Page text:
The late night talk show lineup is about to get darker and spicier tonight. At 11:30 p.m. on Comedy Central, the nation will be introduced to the clever, sardonic wit of Larry Wilmore, who will officially be the only African-American late night talk show host.
Of course it’s a time slot that has seen diversity before, with the likes of Arsenio Hall and George Lopez. Now Wilmore gets his shot, taking over from Stephen Colbert and benefitting from the generosity of an extremely popular lead-in show in Jon Stewart’s “The Daily Show.”
Stewart, who created virtually his own genre of talk show with a format that skewers the ridiculousness of the media and bone-headed politicians, suggested that Wilmore, 53, replace Colbert when he left to take over David Letterman’s time slot on CBS after Letterman retires later this year.
As a correspondent on Stewart’s show, Wilmore’s job was to confront race on a regular basis. Don’t expect that to change on Wilmore’s own show, which is called “The Nightly Show.” He told NPR that from his position, there aren’t many sacred cows he can’t go after.
“There’s the ‘Top Dog/Underdog’ rule,” he said. “Underdog gets to make fun of Top Dog, but Top Dog can’t make fun of Underdog. And people get mad at it, but sorry … that’s just how it is.”
“It happens in gender, race class — every situation… Top Dog, you can’t make fun of Underdog,” he said. “But guess what? You get to be Top Dog. Congratulations.”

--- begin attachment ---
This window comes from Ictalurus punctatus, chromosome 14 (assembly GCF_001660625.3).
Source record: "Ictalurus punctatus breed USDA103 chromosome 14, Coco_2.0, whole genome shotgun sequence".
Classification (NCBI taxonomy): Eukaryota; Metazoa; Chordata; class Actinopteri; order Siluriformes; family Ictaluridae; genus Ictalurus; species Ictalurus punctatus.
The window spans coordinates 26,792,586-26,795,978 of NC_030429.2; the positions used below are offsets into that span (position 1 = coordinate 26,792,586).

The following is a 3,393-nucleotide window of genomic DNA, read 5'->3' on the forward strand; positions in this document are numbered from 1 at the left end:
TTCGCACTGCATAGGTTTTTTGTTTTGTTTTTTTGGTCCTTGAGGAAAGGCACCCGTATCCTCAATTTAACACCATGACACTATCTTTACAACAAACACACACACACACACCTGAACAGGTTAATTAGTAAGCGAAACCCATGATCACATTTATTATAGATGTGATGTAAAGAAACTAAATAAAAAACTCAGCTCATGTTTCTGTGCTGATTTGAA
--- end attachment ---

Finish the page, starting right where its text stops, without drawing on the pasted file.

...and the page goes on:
And he couldn’t get a more auspicious day to commence than the nation’s Martin Luther King holiday, which you can be sure will be pointed out tonight by Wilmore.
But Wilmore also told NPR that he’s committed to the idea that the Black guy doesn’t always have to talk about race.
“I may be talking about Obama’s boring budget speech,” he said. “So the show’s not marginalized where I can only talk about a black thing or the Minority Report thing.”
In describing what his show will look like, Wilmore said each broadcast will probably begin with him sitting behind a desk commenting on the day’s news — perhaps featuring field reports from contributors. That’s kind of the way Stewart does it. But then he would move on to an unscripted panel discussion, sort of along the lines of Bill Maher’s show.
Wilmore will kick things off tonight with New Jersey Senator Cory Booker and rapper Talib Kweli as his first two panelists. So we get an early indication that he won’t be running from race—not with the outspoken and fearless Kweli in the mix.
“I look at it as, ‘Who do I want in my barbershop talking s – – – with?” Wilmore said with a laugh. “That’s the big group of people we’re collecting for the show. … Who’s our [longtime Colbert guest] Andrew Sullivan? Who’s that kind of person who is going to be our Nightly Show-type of guest?”
Hopefully Wilmore will have many years to answer that question.